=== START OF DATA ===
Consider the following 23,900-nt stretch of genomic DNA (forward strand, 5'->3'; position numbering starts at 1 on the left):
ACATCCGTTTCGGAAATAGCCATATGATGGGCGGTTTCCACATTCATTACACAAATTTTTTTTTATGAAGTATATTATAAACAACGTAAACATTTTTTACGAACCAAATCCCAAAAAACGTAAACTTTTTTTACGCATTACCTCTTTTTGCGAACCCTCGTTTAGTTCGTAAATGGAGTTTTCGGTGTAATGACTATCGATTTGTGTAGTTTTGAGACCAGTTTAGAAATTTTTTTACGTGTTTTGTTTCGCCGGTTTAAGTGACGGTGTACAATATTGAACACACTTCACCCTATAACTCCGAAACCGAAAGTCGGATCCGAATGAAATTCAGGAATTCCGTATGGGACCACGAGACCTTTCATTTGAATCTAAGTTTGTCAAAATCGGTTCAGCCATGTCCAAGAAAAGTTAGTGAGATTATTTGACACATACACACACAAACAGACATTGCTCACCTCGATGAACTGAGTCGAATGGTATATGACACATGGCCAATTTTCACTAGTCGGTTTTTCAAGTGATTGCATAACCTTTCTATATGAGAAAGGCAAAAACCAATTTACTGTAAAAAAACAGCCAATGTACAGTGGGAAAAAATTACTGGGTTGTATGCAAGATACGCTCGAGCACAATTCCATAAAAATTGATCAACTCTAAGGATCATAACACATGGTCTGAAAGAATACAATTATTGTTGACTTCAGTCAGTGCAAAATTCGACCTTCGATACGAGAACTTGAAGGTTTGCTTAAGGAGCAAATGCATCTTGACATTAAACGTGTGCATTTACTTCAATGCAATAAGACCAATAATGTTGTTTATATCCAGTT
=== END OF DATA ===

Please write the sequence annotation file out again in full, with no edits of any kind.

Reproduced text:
Consider the following 23,900-nt stretch of genomic DNA (forward strand, 5'->3'; position numbering starts at 1 on the left):
ACATCCGTTTCGGAAATAGCCATATGATGGGCGGTTTCCACATTCATTACACAAATTTTTTTTTATGAAGTATATTATAAACAACGTAAACATTTTTTACGAACCAAATCCCAAAAAACGTAAACTTTTTTTACGCATTACCTCTTTTTGCGAACCCTCGTTTAGTTCGTAAATGGAGTTTTCGGTGTAATGACTATCGATTTGTGTAGTTTTGAGACCAGTTTAGAAATTTTTTTACGTGTTTTGTTTCGCCGGTTTAAGTGACGGTGTACAATATTGAACACACTTCACCCTATAACTCCGAAACCGAAAGTCGGATCCGAATGAAATTCAGGAATTCCGTATGGGACCACGAGACCTTTCATTTGAATCTAAGTTTGTCAAAATCGGTTCAGCCATGTCCAAGAAAAGTTAGTGAGATTATTTGACACATACACACACAAACAGACATTGCTCACCTCGATGAACTGAGTCGAATGGTATATGACACATGGCCAATTTTCACTAGTCGGTTTTTCAAGTGATTGCATAACCTTTCTATATGAGAAAGGCAAAAACCAATTTACTGTAAAAAAACAGCCAATGTACAGTGGGAAAAAATTACTGGGTTGTATGCAAGATACGCTCGAGCACAATTCCATAAAAATTGATCAACTCTAAGGATCATAACACATGGTCTGAAAGAATACAATTATTGTTGACTTCAGTCAGTGCAAAATTCGACCTTCGATACGAGAACTTGAAGGTTTGCTTAAGGAGCAAATGCATCTTGACATTAAACGTGTGCATTTACTTCAATGCAATAAGACCAATAATGTTGTTTATATCCAGTT